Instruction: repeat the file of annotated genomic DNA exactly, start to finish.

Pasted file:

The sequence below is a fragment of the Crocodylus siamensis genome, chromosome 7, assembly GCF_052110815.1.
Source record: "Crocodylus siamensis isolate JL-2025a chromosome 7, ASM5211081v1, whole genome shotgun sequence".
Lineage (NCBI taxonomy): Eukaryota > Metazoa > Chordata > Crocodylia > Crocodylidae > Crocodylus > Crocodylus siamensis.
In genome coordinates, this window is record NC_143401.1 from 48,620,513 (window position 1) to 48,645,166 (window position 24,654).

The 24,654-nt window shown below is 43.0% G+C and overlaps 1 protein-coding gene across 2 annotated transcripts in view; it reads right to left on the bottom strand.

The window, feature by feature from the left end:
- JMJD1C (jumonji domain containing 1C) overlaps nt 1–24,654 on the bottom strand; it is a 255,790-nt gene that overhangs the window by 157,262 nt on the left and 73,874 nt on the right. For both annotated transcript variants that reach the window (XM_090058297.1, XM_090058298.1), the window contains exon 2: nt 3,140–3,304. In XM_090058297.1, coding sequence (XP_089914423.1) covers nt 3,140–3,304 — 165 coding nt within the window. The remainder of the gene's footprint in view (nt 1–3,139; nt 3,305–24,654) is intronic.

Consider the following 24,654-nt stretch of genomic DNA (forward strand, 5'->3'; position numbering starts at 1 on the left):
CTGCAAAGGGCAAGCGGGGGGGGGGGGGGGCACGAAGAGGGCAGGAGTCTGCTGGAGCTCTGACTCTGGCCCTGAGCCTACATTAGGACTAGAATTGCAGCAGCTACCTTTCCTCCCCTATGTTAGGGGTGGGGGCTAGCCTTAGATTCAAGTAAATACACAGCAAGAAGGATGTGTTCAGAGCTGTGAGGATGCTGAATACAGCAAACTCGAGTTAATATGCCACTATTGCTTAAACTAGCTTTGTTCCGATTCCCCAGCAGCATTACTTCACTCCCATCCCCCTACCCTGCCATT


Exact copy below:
The sequence below is a fragment of the Crocodylus siamensis genome, chromosome 7, assembly GCF_052110815.1.
Source record: "Crocodylus siamensis isolate JL-2025a chromosome 7, ASM5211081v1, whole genome shotgun sequence".
Lineage (NCBI taxonomy): Eukaryota > Metazoa > Chordata > Crocodylia > Crocodylidae > Crocodylus > Crocodylus siamensis.
In genome coordinates, this window is record NC_143401.1 from 48,620,513 (window position 1) to 48,645,166 (window position 24,654).

The 24,654-nt window shown below is 43.0% G+C and overlaps 1 protein-coding gene across 2 annotated transcripts in view; it reads right to left on the bottom strand.

The window, feature by feature from the left end:
- JMJD1C (jumonji domain containing 1C) overlaps nt 1–24,654 on the bottom strand; it is a 255,790-nt gene that overhangs the window by 157,262 nt on the left and 73,874 nt on the right. For both annotated transcript variants that reach the window (XM_090058297.1, XM_090058298.1), the window contains exon 2: nt 3,140–3,304. In XM_090058297.1, coding sequence (XP_089914423.1) covers nt 3,140–3,304 — 165 coding nt within the window. The remainder of the gene's footprint in view (nt 1–3,139; nt 3,305–24,654) is intronic.

Consider the following 24,654-nt stretch of genomic DNA (forward strand, 5'->3'; position numbering starts at 1 on the left):
CTGCAAAGGGCAAGCGGGGGGGGGGGGGGGCACGAAGAGGGCAGGAGTCTGCTGGAGCTCTGACTCTGGCCCTGAGCCTACATTAGGACTAGAATTGCAGCAGCTACCTTTCCTCCCCTATGTTAGGGGTGGGGGCTAGCCTTAGATTCAAGTAAATACACAGCAAGAAGGATGTGTTCAGAGCTGTGAGGATGCTGAATACAGCAAACTCGAGTTAATATGCCACTATTGCTTAAACTAGCTTTGTTCCGATTCCCCAGCAGCATTACTTCACTCCCATCCCCCTACCCTGCCATT